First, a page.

I did a test on my benchmark bike with Soma Cazadero 42c tire set up at 25 and 40 psi. The saddle that I used in all of the tests was a basic Accent one so I could rule out the suspension effect that could come from something like Brooks C17 saddle. On a fast gravel route the PNW, as expected did not provide any real improvement over the rigid carbon seatpost (it was even slightly worse at 40 psi because up and down movement was not compensating for the rigidness of the aluminum tubing of the seatpost itself). On the slow bumpy forest road the difference was much more apparent. At 25 psi tires are doing most of the work but still PNW was 4% comfier than FSA seatpost. At 40 psi the difference was bigger (almost 7%). But I have to add that subjectively it felt much better than rigid seatpost and like I said before, you can get better results by lowering the pressure in the air cartridge (even 15% less vibrations but at the cost of bounciness which I did not want to have).

The dropper

Yes, this is a 100 mm dropper post in the first place so I think that it is about time to talk about the dropper functionality. You can buy an external or internal cable routed variant and with different levers (or even without the lever if you already have one). The installation process is very simple (it took me no more than 10 minutes to set everything up and you can watch this installation video from PNW to know exactly what to do). The one odd thing that you will probably encounter when installing the saddle is the small (1-2 mm) side to side movement of the saddle. I first thought that the saddle was not attached firmly enough but after tightening the screw as hard as I could I realized that it was not the saddle attachment issue but the slight movement of the dropper itself. Yet, do not worry about that because once you sit on the saddle and start riding you will not feel that movement at all. At least I did not feel it. I reached to PNW for explanation and they told me that they engineered this movement to ensure the post stays snag-free as grit and grime build up over time.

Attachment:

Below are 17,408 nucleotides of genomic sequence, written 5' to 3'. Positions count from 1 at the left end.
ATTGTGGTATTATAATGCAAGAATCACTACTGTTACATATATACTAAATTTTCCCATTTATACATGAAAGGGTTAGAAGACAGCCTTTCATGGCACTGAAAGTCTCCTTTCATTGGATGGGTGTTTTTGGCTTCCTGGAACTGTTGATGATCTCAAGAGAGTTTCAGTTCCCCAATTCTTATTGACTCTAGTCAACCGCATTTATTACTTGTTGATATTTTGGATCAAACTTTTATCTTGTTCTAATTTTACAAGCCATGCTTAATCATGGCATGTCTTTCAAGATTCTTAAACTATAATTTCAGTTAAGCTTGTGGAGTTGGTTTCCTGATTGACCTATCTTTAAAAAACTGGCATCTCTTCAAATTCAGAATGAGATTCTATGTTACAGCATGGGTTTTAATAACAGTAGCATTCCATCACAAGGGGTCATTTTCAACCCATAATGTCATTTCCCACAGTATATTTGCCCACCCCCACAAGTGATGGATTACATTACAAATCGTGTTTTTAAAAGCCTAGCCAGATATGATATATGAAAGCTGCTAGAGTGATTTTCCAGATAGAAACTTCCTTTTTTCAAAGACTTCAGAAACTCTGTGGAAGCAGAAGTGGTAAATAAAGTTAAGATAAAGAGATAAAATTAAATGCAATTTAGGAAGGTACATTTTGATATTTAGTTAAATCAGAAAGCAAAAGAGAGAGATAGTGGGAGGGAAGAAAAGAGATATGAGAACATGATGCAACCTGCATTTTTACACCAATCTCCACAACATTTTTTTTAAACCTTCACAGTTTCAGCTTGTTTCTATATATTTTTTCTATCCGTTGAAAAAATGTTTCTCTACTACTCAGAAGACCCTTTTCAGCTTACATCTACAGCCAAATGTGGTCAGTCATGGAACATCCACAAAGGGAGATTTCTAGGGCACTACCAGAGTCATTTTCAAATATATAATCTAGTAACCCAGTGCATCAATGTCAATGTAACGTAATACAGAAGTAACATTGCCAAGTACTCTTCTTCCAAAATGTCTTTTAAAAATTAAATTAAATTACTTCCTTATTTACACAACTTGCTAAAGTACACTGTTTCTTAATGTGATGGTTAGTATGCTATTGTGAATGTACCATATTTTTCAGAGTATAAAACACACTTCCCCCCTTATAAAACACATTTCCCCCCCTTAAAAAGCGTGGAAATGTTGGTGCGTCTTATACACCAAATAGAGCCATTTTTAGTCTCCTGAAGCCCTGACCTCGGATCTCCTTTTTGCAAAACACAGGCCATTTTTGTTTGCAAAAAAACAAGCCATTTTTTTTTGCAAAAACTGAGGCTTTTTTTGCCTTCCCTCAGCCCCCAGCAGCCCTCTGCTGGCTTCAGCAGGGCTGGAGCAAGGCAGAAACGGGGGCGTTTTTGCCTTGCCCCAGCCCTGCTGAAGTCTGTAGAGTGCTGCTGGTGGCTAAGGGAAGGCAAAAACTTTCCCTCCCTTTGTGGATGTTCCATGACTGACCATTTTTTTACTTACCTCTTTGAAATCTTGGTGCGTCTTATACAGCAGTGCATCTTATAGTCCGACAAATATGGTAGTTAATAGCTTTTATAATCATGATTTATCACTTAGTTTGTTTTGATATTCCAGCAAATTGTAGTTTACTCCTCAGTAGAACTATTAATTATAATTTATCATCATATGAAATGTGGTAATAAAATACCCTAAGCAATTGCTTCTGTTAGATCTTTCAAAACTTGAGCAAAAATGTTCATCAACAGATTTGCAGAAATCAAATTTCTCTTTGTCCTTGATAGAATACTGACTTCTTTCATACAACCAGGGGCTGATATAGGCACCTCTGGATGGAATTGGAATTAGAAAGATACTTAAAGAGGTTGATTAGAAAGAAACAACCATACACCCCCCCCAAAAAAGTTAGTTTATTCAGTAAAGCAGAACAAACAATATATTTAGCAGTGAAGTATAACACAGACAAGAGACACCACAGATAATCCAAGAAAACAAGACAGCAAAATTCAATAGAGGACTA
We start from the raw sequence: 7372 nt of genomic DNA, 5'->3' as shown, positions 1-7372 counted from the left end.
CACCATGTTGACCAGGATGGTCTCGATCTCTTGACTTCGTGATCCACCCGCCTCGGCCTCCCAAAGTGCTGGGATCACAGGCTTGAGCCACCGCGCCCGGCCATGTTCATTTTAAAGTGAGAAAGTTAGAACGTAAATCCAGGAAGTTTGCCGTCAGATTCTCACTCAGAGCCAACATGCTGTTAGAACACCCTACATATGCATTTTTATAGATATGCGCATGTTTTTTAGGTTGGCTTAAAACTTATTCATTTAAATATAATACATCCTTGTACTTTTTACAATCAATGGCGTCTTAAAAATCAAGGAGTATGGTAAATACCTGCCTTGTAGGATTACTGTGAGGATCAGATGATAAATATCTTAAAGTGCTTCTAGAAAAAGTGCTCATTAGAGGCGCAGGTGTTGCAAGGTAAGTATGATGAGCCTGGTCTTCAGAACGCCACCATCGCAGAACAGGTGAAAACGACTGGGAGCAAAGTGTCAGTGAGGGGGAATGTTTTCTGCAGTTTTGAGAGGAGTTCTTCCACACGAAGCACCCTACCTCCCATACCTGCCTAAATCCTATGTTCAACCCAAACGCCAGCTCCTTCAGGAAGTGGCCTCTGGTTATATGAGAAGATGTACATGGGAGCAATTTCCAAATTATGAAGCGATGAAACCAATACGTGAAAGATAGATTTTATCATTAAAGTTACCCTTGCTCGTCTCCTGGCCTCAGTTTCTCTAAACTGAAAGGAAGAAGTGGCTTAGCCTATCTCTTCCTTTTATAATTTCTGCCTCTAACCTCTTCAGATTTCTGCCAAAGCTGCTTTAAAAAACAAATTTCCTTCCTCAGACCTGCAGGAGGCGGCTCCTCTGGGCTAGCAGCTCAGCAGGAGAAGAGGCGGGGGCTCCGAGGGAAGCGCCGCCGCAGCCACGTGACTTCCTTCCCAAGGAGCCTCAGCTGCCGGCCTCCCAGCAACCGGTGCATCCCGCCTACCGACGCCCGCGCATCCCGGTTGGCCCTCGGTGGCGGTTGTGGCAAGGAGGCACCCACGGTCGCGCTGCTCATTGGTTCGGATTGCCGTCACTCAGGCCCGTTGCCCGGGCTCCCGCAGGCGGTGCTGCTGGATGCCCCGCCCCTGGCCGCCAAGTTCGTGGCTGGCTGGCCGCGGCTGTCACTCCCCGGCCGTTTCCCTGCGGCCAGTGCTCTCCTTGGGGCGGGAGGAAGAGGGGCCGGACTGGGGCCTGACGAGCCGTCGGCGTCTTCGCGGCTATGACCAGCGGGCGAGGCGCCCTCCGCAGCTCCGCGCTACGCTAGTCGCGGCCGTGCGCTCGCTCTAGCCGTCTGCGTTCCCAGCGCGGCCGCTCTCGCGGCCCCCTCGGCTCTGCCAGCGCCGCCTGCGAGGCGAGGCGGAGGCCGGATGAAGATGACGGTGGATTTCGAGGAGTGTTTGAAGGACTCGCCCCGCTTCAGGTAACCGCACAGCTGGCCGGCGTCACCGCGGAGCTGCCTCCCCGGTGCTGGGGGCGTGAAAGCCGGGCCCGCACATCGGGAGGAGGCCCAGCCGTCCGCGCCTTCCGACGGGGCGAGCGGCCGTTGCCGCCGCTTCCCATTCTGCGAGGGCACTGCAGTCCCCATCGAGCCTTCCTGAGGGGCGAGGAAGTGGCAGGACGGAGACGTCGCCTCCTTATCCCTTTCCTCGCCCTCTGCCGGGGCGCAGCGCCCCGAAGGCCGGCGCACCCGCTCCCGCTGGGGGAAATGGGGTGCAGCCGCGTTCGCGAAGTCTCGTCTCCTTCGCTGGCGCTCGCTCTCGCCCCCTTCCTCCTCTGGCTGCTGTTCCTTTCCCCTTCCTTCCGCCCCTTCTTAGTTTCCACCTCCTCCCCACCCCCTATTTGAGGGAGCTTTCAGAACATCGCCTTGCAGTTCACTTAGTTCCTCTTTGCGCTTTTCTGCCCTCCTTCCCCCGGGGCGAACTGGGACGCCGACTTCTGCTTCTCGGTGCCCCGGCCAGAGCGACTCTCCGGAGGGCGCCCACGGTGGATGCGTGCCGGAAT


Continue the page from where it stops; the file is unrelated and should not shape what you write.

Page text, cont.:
The dropper movement is quick and reliable but again, provides rather harsh slip in friction. I do not have any experience with other dropper posts so I can’t tell you if this is a general rule or a PNW Coast thing but, to be honest, I don’t mind it. It works when you want it to work and this is the most important thing. I live near Warsaw so there are not that many places where I could benefit from this dropper post but I can’t wait to go to the mountains in summer to properly enjoy it.

To sum up

I think that having a dropper that also gives you an additional suspension effect is a great idea. I really do! Just don’t expect miracles from the suspension itself. It is a simple, air cartridge solution and it was not designed to go head to head with the best in class suspension seatpost so it is not wise to compare it that way. But it works on a bumpy roads so if you are in need for a dropper post, I could sincerely recommend buying one from PNW. You will appreciate the additional suspension effect for sure!